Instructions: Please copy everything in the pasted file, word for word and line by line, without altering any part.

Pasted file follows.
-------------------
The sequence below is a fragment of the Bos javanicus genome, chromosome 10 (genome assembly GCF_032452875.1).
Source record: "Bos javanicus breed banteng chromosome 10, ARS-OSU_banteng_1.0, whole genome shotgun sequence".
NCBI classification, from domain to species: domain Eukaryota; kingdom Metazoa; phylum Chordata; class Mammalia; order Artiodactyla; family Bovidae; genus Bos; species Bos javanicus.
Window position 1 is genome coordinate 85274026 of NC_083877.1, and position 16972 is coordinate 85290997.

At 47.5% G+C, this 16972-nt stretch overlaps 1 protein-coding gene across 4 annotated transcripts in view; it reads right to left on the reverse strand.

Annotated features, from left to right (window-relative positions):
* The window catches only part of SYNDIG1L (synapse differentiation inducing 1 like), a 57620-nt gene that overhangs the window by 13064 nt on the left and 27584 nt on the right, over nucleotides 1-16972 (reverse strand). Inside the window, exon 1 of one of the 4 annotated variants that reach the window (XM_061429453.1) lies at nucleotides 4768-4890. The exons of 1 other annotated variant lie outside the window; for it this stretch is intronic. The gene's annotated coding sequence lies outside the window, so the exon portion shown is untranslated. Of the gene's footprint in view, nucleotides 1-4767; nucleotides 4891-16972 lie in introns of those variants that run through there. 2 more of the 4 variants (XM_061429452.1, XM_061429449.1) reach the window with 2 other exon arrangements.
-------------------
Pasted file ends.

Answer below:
The sequence below is a fragment of the Bos javanicus genome, chromosome 10 (genome assembly GCF_032452875.1).
Source record: "Bos javanicus breed banteng chromosome 10, ARS-OSU_banteng_1.0, whole genome shotgun sequence".
NCBI classification, from domain to species: domain Eukaryota; kingdom Metazoa; phylum Chordata; class Mammalia; order Artiodactyla; family Bovidae; genus Bos; species Bos javanicus.
Window position 1 is genome coordinate 85274026 of NC_083877.1, and position 16972 is coordinate 85290997.

At 47.5% G+C, this 16972-nt stretch overlaps 1 protein-coding gene across 4 annotated transcripts in view; it reads right to left on the reverse strand.

Annotated features, from left to right (window-relative positions):
* The window catches only part of SYNDIG1L (synapse differentiation inducing 1 like), a 57620-nt gene that overhangs the window by 13064 nt on the left and 27584 nt on the right, over nucleotides 1-16972 (reverse strand). Inside the window, exon 1 of one of the 4 annotated variants that reach the window (XM_061429453.1) lies at nucleotides 4768-4890. The exons of 1 other annotated variant lie outside the window; for it this stretch is intronic. The gene's annotated coding sequence lies outside the window, so the exon portion shown is untranslated. Of the gene's footprint in view, nucleotides 1-4767; nucleotides 4891-16972 lie in introns of those variants that run through there. 2 more of the 4 variants (XM_061429452.1, XM_061429449.1) reach the window with 2 other exon arrangements.